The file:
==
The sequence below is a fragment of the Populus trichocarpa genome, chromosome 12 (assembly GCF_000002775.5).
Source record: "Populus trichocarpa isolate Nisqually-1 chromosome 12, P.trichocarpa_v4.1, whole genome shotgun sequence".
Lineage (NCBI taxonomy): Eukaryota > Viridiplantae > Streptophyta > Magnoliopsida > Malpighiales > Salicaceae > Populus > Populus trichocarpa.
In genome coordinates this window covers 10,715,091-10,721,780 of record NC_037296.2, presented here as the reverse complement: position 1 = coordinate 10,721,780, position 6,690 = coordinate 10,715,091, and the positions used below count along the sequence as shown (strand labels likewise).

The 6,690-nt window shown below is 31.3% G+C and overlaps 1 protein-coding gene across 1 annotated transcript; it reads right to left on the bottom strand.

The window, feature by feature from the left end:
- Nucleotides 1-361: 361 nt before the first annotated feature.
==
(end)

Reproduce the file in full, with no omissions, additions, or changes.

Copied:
The sequence below is a fragment of the Populus trichocarpa genome, chromosome 12 (assembly GCF_000002775.5).
Source record: "Populus trichocarpa isolate Nisqually-1 chromosome 12, P.trichocarpa_v4.1, whole genome shotgun sequence".
Lineage (NCBI taxonomy): Eukaryota > Viridiplantae > Streptophyta > Magnoliopsida > Malpighiales > Salicaceae > Populus > Populus trichocarpa.
In genome coordinates this window covers 10,715,091-10,721,780 of record NC_037296.2, presented here as the reverse complement: position 1 = coordinate 10,721,780, position 6,690 = coordinate 10,715,091, and the positions used below count along the sequence as shown (strand labels likewise).

The 6,690-nt window shown below is 31.3% G+C and overlaps 1 protein-coding gene across 1 annotated transcript; it reads right to left on the bottom strand.

The window, feature by feature from the left end:
- Nucleotides 1-361: 361 nt before the first annotated feature.